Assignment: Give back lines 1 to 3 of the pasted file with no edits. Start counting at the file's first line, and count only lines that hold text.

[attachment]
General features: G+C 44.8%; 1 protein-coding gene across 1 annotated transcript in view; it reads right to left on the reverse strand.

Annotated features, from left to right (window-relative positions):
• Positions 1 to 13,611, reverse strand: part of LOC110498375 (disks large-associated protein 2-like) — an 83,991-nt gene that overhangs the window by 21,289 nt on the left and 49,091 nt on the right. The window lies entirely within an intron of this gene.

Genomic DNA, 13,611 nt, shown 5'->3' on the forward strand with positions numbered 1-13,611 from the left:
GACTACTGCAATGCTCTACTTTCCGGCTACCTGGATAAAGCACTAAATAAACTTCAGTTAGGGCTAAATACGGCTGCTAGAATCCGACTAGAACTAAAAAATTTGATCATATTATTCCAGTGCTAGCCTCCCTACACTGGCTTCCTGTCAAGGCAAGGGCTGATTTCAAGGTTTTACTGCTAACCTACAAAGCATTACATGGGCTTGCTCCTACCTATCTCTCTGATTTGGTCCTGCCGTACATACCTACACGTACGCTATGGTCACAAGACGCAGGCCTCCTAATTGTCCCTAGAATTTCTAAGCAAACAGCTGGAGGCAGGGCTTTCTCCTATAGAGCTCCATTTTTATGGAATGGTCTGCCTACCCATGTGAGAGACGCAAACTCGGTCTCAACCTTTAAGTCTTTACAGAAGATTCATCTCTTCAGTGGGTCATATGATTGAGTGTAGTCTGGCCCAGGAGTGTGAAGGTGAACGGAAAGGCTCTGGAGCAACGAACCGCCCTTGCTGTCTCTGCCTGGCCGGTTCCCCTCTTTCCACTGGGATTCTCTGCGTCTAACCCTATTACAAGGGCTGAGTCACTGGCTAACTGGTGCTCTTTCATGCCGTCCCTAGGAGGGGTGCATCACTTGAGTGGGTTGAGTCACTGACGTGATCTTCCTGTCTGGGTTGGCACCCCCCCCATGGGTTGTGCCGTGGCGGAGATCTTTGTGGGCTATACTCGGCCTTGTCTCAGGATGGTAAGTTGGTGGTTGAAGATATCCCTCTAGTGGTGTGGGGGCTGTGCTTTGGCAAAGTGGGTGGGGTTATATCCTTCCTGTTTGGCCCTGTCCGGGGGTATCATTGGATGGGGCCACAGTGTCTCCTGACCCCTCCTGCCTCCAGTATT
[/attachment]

General features: G+C 44.8%; 1 protein-coding gene across 1 annotated transcript in view; it reads right to left on the reverse strand.

Annotated features, from left to right (window-relative positions):
• Positions 1 to 13,611, reverse strand: part of LOC110498375 (disks large-associated protein 2-like) — an 83,991-nt gene that overhangs the window by 21,289 nt on the left and 49,091 nt on the right. The window lies entirely within an intron of this gene.